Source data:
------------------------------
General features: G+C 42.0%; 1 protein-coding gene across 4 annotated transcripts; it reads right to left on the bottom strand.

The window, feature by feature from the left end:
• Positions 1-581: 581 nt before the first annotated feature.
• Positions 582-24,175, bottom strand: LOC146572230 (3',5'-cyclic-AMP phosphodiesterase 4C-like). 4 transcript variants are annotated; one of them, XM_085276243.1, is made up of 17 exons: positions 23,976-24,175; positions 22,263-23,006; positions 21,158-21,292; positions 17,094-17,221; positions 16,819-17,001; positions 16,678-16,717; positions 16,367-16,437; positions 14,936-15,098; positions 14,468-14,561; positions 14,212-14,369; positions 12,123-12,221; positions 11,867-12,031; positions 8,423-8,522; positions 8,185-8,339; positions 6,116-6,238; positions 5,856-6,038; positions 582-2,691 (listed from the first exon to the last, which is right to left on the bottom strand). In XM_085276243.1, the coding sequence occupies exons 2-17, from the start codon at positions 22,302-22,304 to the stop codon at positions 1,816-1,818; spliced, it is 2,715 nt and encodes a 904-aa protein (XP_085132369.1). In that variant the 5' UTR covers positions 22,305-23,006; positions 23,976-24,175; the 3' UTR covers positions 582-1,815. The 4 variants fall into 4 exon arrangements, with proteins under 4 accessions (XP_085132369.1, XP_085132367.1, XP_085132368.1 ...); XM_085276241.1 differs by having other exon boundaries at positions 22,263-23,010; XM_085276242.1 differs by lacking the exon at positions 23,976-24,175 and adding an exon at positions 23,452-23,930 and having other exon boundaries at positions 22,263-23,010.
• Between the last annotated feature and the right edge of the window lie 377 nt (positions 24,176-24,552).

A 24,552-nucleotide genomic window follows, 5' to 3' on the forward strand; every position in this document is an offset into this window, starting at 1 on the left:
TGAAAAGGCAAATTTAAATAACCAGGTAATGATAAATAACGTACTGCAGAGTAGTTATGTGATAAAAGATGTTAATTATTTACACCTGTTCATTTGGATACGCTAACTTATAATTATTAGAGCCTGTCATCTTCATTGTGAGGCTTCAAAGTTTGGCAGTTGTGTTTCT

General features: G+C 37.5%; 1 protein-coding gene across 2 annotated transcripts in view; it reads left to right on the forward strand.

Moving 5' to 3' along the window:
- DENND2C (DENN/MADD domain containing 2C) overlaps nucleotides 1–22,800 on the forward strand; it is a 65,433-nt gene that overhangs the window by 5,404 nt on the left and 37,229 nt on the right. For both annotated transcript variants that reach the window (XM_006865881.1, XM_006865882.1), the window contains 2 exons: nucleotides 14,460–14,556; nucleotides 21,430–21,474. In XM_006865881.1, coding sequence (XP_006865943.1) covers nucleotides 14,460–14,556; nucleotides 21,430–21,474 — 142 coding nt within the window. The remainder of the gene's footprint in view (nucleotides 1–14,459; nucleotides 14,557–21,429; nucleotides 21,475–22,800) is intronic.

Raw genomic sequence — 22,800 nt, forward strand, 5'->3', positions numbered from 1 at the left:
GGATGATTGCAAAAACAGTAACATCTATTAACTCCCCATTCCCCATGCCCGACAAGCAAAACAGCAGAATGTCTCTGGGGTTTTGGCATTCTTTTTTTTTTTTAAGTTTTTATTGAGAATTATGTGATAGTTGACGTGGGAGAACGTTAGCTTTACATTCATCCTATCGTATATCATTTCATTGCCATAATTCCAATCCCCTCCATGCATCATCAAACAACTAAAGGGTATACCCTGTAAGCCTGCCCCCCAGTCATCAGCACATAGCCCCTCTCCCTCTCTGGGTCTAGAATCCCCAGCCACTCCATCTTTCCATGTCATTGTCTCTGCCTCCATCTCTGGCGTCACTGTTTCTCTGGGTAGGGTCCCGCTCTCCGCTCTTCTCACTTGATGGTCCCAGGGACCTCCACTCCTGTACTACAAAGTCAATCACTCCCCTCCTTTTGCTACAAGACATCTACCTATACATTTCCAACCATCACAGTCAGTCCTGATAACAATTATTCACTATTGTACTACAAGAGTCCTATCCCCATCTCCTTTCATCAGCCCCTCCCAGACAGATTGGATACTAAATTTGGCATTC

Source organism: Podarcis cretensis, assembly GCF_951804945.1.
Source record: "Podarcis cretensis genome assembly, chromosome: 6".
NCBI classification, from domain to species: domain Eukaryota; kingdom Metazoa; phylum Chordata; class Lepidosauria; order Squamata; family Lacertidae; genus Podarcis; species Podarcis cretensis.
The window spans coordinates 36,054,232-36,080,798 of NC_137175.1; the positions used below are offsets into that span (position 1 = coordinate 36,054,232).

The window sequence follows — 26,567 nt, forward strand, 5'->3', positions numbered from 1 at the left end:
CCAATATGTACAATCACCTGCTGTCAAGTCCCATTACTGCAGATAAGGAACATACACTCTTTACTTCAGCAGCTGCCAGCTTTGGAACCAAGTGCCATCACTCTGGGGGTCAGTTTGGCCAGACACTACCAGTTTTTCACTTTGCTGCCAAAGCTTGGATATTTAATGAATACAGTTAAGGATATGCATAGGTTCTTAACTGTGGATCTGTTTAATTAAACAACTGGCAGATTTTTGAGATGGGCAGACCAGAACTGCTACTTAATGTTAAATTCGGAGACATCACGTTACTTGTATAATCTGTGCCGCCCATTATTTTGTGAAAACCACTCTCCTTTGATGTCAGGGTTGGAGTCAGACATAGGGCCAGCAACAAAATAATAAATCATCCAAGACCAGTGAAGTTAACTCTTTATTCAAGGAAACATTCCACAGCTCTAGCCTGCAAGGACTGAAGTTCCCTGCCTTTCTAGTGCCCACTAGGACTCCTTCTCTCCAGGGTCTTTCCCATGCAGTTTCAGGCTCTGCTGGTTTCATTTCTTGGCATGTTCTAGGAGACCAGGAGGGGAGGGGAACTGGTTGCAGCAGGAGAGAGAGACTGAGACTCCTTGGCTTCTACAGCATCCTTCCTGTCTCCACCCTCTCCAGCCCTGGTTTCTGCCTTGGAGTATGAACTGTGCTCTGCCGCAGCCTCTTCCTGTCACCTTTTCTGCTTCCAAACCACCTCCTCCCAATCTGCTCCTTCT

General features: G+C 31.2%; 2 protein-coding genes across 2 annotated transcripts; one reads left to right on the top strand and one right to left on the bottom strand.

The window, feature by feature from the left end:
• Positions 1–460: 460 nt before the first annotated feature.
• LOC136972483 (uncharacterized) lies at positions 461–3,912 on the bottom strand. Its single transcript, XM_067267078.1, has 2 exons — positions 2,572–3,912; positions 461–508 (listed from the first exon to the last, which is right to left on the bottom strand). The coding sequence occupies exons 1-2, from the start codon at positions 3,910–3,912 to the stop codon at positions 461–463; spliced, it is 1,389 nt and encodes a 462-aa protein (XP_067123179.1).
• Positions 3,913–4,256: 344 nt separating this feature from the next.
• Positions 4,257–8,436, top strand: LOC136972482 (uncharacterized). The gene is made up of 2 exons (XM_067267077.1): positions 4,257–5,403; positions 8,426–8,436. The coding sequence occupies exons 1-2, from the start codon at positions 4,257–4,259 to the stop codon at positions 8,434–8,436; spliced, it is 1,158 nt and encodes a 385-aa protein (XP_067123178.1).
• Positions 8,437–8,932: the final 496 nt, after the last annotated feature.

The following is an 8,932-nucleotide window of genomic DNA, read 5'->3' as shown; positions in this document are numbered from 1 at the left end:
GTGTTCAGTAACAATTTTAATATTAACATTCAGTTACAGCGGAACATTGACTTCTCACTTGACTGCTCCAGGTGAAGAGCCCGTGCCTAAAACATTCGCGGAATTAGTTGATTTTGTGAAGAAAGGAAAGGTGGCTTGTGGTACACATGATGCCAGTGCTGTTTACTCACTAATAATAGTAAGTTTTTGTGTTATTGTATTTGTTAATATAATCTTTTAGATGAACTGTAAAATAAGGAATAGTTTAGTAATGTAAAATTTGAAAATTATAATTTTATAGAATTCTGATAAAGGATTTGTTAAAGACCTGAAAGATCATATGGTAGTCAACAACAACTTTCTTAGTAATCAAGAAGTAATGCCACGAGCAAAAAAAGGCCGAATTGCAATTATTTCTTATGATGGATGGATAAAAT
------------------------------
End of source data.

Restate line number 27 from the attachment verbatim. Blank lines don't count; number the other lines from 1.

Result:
GTGTTCAGTAACAATTTTAATATTAACATTCAGTTACAGCGGAACATTGACTTCTCACTTGACTGCTCCAGGTGAAGAGCCCGTGCCTAAAACATTCGCGGAATTAGTTGATTTTGTGAAGAAAGGAAAGGTGGCTTGTGGTACACATGATGCCAGTGCTGTTTACTCACTAATAATAGTAAGTTTTTGTGTTATTGTATTTGTTAATATAATCTTTTAGATGAACTGTAAAATAAGGAATAGTTTAGTAATGTAAAATTTGAAAATTATAATTTTATAGAATTCTGATAAAGGATTTGTTAAAGACCTGAAAGATCATATGGTAGTCAACAACAACTTTCTTAGTAATCAAGAAGTAATGCCACGAGCAAAAAAAGGCCGAATTGCAATTATTTCTTATGATGGATGGATAAAAT